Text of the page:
One of the most grown-up review sites around

51,000 reviews
and more.. and still writing ...

Search MusicWeb Here



International mailing

  Founder: Len Mullenger             Editor in Chief: John Quinn               Contact Seen and Heard here  

Some items
to consider

Yes we are selling
Acte Prealable again!

we also sell Skarbo

and Oboe Classics


with Eggebrecht we get all the excitement we can handle

Book 1 Book 2 Book3
Mota The Triptych: -Website

Asmik Grigorian

Breathtaking Performance
controversial staging
Review Westbrook
Review Hedley
Every lover of Salome should see this recording
Mullenger interpretation

Vraiment magnifique!

Quite splendid

Winning performances

Mahler Symphony 8
a magnificent disc

a huge talent

A wonderful disc

Weinberg Symphonies 2 & 21
A handsome tribute!

Roth’s finest Mahler yet

Mahler 9 Blomstedt
Distinguished performance


Support us financially by purchasing this from

Franz SCHUBERT (1797 – 1828)
Anna Lucia Richter (soprano)
Gerold Huber (piano)
Matthias Schorn (clarinet)
rec. 2018, MCO Hilversum, Studio 1, The Netherlands
Sung texts with English translations enclosed
PENTATONE PTC5186722 SACD [80:58]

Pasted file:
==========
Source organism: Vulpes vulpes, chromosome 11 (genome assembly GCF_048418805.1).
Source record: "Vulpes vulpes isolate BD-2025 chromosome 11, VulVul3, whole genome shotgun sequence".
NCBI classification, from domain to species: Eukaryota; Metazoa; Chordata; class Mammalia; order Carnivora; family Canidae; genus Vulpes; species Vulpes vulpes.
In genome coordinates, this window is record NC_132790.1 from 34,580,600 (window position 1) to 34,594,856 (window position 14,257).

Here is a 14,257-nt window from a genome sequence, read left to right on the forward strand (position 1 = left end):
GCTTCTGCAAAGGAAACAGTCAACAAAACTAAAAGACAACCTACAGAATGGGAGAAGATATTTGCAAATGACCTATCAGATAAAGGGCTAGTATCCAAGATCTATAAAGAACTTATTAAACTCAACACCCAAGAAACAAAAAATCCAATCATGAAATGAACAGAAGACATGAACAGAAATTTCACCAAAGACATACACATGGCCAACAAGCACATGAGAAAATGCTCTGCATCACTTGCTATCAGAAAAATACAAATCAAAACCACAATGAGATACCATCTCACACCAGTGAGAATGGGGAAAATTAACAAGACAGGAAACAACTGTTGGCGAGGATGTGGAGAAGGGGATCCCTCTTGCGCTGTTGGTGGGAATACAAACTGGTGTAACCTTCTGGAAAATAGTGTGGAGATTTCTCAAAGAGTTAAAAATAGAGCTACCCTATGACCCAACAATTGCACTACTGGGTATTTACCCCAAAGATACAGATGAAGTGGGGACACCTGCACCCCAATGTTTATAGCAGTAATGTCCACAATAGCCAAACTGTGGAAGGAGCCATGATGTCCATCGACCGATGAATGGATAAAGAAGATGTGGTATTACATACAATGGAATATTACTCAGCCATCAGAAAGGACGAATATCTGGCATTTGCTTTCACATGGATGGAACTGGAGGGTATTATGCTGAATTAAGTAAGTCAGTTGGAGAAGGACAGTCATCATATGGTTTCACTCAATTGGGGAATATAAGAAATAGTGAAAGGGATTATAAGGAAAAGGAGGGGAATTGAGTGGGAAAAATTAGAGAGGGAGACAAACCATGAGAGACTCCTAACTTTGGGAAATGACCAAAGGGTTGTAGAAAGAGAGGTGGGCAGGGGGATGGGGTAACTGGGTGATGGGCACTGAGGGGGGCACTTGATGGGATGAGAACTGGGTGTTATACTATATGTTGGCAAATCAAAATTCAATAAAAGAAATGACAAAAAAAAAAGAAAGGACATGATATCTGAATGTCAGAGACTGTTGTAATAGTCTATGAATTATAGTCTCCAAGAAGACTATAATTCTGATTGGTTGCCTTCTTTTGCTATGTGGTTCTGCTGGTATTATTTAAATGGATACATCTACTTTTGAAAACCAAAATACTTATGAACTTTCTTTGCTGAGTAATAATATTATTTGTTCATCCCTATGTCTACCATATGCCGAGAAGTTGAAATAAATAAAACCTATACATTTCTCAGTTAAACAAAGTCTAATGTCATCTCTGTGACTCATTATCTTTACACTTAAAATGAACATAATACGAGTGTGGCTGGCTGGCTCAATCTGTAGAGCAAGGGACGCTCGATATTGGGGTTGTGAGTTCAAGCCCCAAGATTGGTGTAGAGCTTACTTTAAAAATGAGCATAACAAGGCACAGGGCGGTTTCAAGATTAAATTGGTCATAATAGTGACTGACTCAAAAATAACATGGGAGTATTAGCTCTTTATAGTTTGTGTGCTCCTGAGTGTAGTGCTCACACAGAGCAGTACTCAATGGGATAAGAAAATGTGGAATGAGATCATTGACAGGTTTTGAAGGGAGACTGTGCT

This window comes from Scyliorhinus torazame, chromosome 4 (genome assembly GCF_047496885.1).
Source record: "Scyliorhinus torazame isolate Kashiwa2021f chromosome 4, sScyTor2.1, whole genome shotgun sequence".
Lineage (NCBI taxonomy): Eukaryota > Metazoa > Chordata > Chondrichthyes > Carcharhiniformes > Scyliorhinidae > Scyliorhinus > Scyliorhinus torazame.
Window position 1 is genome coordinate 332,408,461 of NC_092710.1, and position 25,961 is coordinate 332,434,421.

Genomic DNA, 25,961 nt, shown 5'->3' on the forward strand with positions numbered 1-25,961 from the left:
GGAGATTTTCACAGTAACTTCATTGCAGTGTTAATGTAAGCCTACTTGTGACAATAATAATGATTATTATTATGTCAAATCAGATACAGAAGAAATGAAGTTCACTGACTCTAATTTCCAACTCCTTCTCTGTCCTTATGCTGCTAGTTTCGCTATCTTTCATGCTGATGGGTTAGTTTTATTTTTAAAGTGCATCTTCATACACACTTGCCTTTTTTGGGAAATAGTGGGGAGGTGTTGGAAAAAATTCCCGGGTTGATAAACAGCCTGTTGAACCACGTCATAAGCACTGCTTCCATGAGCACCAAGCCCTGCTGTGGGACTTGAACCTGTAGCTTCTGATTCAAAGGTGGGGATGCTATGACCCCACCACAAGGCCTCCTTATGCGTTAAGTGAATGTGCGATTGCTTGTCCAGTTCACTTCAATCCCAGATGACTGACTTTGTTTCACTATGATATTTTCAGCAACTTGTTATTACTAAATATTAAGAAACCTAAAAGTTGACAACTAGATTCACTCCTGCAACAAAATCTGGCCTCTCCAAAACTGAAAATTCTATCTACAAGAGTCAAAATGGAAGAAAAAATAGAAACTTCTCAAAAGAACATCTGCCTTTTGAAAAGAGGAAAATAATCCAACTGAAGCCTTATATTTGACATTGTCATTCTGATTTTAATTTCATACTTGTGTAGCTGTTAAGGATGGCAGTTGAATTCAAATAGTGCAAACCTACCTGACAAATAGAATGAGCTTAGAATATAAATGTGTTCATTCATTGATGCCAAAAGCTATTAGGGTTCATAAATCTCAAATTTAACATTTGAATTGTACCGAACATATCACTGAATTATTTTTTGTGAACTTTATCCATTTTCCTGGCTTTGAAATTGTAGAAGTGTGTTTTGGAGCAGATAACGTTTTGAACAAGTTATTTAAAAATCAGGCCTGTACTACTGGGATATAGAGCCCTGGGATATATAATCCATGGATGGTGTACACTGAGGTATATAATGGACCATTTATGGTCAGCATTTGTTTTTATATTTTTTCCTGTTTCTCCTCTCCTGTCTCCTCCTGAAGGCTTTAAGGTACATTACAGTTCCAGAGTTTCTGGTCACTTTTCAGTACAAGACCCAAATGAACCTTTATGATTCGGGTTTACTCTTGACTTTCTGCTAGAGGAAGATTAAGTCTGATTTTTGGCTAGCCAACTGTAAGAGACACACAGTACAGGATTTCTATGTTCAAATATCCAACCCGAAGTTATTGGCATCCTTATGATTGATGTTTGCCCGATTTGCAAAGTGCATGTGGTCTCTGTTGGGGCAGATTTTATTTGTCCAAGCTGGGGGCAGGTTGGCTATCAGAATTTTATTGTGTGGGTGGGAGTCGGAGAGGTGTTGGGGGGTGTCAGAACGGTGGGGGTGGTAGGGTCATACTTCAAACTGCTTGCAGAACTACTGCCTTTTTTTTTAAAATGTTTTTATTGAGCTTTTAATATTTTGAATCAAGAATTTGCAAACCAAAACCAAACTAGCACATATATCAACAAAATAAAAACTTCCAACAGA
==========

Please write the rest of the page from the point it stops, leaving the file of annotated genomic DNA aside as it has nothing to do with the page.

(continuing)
The art song, whether called Lied, mélodie, romans or whatever, is possibly the genre most sensitive and hard to come to terms with. The balance between words and music that Richard Strauss’s opera Capriccio discusses. “Prima la musica e poi le parole” (First the music and then the words) is the title of a Salieri opera, and of course one can listen to a beautiful song without bothering about the words. But on the other hand it is the words that are the inspiration for the composer. Today’s singer/songwriters generally produce both text and music and then they walk hand in hand, and there are examples of Lied composers who also provided the words, but as a rule it is the poem that triggers the creativity of the composer. The natural way of approaching a song or a song cycle is consequently to read the poem first, and when it is a poem in a language one isn’t fluent in, a good translation is essential. Unfortunately the situation at live recitals and on recordings is not always ideal. Quite often there are no texts at all available, and when the language is Russian, Polish, Finnish the original texts are of minimal help. The present disc is ideal. The songs are sung in German, which is a language I’m reasonably familiar with, there are good English translations – and still, when I started listening the first thing I scribbled down was “What a voice!” The next scribble read “So beautiful”.